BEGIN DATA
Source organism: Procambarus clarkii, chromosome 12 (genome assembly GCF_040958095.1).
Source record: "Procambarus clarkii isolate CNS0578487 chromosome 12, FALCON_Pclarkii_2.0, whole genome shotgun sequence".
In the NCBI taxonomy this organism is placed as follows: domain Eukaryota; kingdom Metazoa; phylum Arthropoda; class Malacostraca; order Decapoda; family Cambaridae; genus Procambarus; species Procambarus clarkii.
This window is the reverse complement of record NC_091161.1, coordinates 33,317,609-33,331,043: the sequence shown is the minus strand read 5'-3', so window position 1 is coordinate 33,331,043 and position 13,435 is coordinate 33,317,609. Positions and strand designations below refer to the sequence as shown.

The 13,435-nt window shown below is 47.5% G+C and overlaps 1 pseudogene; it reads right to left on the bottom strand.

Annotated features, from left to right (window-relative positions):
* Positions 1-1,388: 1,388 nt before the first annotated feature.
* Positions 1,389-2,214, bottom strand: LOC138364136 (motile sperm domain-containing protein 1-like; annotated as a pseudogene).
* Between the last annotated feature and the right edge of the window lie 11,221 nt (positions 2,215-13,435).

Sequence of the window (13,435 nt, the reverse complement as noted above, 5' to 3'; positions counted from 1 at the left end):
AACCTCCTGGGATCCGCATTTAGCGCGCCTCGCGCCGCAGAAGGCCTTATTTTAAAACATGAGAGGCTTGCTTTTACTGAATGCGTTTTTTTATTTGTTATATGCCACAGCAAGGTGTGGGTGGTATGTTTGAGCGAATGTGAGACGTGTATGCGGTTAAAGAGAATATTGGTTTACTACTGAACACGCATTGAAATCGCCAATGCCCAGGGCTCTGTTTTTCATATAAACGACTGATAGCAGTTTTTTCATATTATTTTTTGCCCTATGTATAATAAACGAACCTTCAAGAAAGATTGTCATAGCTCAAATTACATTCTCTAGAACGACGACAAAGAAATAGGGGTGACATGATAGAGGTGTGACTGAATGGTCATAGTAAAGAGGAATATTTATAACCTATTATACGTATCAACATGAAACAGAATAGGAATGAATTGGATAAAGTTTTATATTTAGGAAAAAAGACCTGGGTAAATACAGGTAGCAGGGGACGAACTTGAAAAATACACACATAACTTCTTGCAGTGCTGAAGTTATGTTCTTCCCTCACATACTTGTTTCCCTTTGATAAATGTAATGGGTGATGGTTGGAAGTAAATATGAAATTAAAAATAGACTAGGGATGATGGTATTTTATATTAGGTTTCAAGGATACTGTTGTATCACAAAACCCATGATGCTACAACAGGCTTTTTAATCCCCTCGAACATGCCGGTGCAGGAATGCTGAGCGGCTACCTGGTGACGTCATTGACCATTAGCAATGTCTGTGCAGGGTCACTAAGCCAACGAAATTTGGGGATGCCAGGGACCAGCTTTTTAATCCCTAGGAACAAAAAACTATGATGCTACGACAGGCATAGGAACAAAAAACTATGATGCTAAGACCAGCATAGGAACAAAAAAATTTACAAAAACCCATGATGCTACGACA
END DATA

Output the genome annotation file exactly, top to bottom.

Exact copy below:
Source organism: Procambarus clarkii, chromosome 12 (genome assembly GCF_040958095.1).
Source record: "Procambarus clarkii isolate CNS0578487 chromosome 12, FALCON_Pclarkii_2.0, whole genome shotgun sequence".
In the NCBI taxonomy this organism is placed as follows: domain Eukaryota; kingdom Metazoa; phylum Arthropoda; class Malacostraca; order Decapoda; family Cambaridae; genus Procambarus; species Procambarus clarkii.
This window is the reverse complement of record NC_091161.1, coordinates 33,317,609-33,331,043: the sequence shown is the minus strand read 5'-3', so window position 1 is coordinate 33,331,043 and position 13,435 is coordinate 33,317,609. Positions and strand designations below refer to the sequence as shown.

The 13,435-nt window shown below is 47.5% G+C and overlaps 1 pseudogene; it reads right to left on the bottom strand.

Annotated features, from left to right (window-relative positions):
* Positions 1-1,388: 1,388 nt before the first annotated feature.
* Positions 1,389-2,214, bottom strand: LOC138364136 (motile sperm domain-containing protein 1-like; annotated as a pseudogene).
* Between the last annotated feature and the right edge of the window lie 11,221 nt (positions 2,215-13,435).

Sequence of the window (13,435 nt, the reverse complement as noted above, 5' to 3'; positions counted from 1 at the left end):
AACCTCCTGGGATCCGCATTTAGCGCGCCTCGCGCCGCAGAAGGCCTTATTTTAAAACATGAGAGGCTTGCTTTTACTGAATGCGTTTTTTTATTTGTTATATGCCACAGCAAGGTGTGGGTGGTATGTTTGAGCGAATGTGAGACGTGTATGCGGTTAAAGAGAATATTGGTTTACTACTGAACACGCATTGAAATCGCCAATGCCCAGGGCTCTGTTTTTCATATAAACGACTGATAGCAGTTTTTTCATATTATTTTTTGCCCTATGTATAATAAACGAACCTTCAAGAAAGATTGTCATAGCTCAAATTACATTCTCTAGAACGACGACAAAGAAATAGGGGTGACATGATAGAGGTGTGACTGAATGGTCATAGTAAAGAGGAATATTTATAACCTATTATACGTATCAACATGAAACAGAATAGGAATGAATTGGATAAAGTTTTATATTTAGGAAAAAAGACCTGGGTAAATACAGGTAGCAGGGGACGAACTTGAAAAATACACACATAACTTCTTGCAGTGCTGAAGTTATGTTCTTCCCTCACATACTTGTTTCCCTTTGATAAATGTAATGGGTGATGGTTGGAAGTAAATATGAAATTAAAAATAGACTAGGGATGATGGTATTTTATATTAGGTTTCAAGGATACTGTTGTATCACAAAACCCATGATGCTACAACAGGCTTTTTAATCCCCTCGAACATGCCGGTGCAGGAATGCTGAGCGGCTACCTGGTGACGTCATTGACCATTAGCAATGTCTGTGCAGGGTCACTAAGCCAACGAAATTTGGGGATGCCAGGGACCAGCTTTTTAATCCCTAGGAACAAAAAACTATGATGCTACGACAGGCATAGGAACAAAAAACTATGATGCTAAGACCAGCATAGGAACAAAAAAATTTACAAAAACCCATGATGCTACGACA